The VR design tool also required a set of 3D primitives that the user can use and manipulate to create the mockup of the 3D environment. I decided to use the following 3D objects as primitives: cube, capsule, cylinder, sphere and a plane. I considered floating primitives attached to the controller that could be selected and spawned using the touchpad. But it would have interfered with the movement, scale and rotation of object operations using the touchpad. So I decided to place the primitives in the environment where they are always visible and the user can make copies of the 3D objects to create the mockup.

Concept Exploration - Ways to move, scale and rotate 3D objects
User Testing (3 users)
The problems identified during user testing were:
 · Manipulating the axis of rotation of the 3D object by the roll of the daydream controller was found to be confusing to the user.
 · Users also could not hold their hands steady in an uncomfortable position that specifying the rotation of axis to certain directions required.
 · The tremor in the user's hand led to an unstable axis of rotation and undesired rotation of the 3D object.
 · Primitives were very close to the users leaving little working space.
 · The visual cues for the state change of the 3D objects were not clear.

Design Iteration 3
The previous prototype didn’t include a way to scale 3D objects. I needed an easy to understand way to rotate, scale and move objects. Pitch and yaw of the daydream controller and y-axis of the touchpad could be used to specify the amount of rotation, scale, and position along the three axes. But I needed a way to switch between these three modes. I could not divide the touchpad into zones to switch between these three modes as I was using the touchpad to specify the value of scale, rotation, and movement.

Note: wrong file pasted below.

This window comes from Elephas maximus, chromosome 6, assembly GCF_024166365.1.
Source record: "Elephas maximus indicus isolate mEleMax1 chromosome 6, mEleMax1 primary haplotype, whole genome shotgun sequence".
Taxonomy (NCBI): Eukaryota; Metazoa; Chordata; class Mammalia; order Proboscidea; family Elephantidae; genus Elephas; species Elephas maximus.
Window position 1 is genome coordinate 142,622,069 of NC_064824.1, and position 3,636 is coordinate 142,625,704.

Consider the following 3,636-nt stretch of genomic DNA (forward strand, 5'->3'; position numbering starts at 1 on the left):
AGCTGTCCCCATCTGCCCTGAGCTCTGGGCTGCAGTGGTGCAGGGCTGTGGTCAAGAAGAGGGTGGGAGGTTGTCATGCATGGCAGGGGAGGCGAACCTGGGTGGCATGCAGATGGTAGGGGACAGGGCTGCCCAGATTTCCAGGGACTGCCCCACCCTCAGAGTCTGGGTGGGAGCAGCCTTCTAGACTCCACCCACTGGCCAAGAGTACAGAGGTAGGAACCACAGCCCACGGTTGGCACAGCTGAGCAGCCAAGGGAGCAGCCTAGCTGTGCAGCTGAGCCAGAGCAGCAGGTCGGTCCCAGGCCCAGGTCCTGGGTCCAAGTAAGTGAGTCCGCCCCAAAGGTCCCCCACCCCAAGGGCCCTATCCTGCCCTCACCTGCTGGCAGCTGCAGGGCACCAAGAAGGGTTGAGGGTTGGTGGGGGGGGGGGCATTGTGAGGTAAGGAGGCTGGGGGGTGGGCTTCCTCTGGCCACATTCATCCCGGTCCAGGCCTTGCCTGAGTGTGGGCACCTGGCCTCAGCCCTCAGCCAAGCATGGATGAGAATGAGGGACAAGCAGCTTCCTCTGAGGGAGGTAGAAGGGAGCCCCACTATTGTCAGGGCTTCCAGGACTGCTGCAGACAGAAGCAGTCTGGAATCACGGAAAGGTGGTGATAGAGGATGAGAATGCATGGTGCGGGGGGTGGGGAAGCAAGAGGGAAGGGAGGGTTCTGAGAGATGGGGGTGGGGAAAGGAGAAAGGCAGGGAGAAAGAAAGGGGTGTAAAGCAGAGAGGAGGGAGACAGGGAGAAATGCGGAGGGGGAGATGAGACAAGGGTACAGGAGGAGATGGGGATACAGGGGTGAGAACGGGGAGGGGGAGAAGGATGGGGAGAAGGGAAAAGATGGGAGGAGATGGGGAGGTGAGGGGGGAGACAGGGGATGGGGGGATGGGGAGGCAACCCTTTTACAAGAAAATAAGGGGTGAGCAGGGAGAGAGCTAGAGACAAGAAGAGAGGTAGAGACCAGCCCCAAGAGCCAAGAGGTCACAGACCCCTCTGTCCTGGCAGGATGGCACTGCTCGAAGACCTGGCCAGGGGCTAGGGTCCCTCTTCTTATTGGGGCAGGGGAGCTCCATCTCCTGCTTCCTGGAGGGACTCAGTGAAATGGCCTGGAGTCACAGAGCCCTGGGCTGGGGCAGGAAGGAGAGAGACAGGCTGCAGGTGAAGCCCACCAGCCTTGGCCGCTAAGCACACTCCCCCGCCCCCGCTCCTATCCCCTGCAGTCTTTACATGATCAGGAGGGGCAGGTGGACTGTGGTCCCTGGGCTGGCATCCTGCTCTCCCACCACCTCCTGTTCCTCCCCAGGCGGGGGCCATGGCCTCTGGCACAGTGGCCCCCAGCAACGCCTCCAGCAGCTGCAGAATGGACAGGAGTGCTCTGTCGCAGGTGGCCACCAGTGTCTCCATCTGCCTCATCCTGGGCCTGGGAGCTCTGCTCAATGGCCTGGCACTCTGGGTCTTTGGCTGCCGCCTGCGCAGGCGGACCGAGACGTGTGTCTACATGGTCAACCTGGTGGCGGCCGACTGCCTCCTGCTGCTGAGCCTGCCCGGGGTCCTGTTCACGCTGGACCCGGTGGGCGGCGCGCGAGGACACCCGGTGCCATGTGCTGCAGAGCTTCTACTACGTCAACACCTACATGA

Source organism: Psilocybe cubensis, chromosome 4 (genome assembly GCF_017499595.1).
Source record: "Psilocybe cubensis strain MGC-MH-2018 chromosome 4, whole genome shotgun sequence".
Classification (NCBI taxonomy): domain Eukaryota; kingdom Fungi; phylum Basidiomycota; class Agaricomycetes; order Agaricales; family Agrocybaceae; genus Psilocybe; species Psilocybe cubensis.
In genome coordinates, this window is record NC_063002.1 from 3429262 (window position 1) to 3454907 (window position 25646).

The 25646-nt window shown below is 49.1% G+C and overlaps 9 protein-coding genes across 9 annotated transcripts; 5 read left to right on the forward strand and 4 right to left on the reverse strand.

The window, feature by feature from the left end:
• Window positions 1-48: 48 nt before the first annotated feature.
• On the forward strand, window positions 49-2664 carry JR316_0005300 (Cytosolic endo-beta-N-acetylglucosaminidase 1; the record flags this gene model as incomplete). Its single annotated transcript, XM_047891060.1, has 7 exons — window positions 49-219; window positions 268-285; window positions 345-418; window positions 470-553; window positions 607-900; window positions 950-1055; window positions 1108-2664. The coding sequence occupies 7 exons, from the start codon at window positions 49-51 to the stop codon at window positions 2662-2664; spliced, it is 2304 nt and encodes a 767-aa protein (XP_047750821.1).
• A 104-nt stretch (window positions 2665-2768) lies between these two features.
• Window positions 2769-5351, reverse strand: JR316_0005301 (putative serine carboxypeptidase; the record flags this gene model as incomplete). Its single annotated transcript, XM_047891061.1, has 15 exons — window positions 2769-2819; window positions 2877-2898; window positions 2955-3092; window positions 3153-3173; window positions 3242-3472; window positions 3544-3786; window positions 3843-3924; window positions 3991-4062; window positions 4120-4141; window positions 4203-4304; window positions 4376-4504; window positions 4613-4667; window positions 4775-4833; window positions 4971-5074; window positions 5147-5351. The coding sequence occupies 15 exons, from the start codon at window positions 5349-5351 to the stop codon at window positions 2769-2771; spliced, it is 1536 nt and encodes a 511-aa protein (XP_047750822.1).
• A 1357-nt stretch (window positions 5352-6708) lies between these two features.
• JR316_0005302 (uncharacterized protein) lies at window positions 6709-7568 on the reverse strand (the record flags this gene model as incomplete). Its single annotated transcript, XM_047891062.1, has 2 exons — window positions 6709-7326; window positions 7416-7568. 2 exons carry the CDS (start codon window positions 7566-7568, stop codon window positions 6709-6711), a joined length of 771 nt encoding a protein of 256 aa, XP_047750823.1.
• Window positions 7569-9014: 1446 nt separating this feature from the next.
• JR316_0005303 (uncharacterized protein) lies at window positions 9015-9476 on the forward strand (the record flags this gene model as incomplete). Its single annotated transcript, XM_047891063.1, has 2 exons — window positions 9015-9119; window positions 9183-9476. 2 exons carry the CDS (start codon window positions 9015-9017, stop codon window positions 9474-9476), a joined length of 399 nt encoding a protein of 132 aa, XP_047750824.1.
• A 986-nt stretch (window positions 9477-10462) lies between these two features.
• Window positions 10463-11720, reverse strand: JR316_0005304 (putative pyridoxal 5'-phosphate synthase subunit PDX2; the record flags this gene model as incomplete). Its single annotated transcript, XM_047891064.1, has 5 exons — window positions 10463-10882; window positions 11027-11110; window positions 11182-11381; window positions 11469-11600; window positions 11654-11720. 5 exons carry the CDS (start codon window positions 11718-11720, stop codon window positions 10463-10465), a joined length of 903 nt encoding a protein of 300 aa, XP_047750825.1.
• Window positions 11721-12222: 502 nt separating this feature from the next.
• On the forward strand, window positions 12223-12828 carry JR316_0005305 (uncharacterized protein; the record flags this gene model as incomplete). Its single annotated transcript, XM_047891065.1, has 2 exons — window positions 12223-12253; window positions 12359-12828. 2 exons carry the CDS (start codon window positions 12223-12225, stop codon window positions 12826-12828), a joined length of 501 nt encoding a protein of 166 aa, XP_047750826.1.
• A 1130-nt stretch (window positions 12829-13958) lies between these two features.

I also did not want the user to choose between these three modes every time they tried to act on a 3D object. So I needed a way to remember the last operation the user did. This would lead to an increase in the speed of creating the VR environment. Another requirement is that the user should always be aware of what mode they are in at the moment to perform the right function. Changing between the modes should be quick to maintain speed. I considered using the app button on the Daydream controller to cycle between the three modes, but it did not satisfy the above requirements. I came up with the idea of a floating 2D UI, which also acts as a mode indicator. When the user points at the floating 2D UI, they can swipe on the touchpad to change the mode.
Other changes that I made were to remove the 2D plane as a primitive as it could be replicated by scaling a cube along one of the axes and because of the back face culling of a plane, they are not very useful in VR as the user can move around in the environment. I also considered the problem of scaling and rotation across different axes: global and local. I found that local axes were more intuitive to understand as opposed to global axes.

Move, Rotate and Scale functionality is separated using a scrollable 3D UI
User Testing
 · Users did not realize what the icons for changing the modes meant
 · There wasn’t a clear distinction between primitives and the working space
 · Users needed instructions to learn how to use it due to the complexity.

Design Iteration 4
Google Daydream did not have a live preview at the time to display what the VR headset was rendering on an external display. This made it harder to give instructions to users about how to use the tool. So, I included a 2D plane with instructions inside the scene that people can read.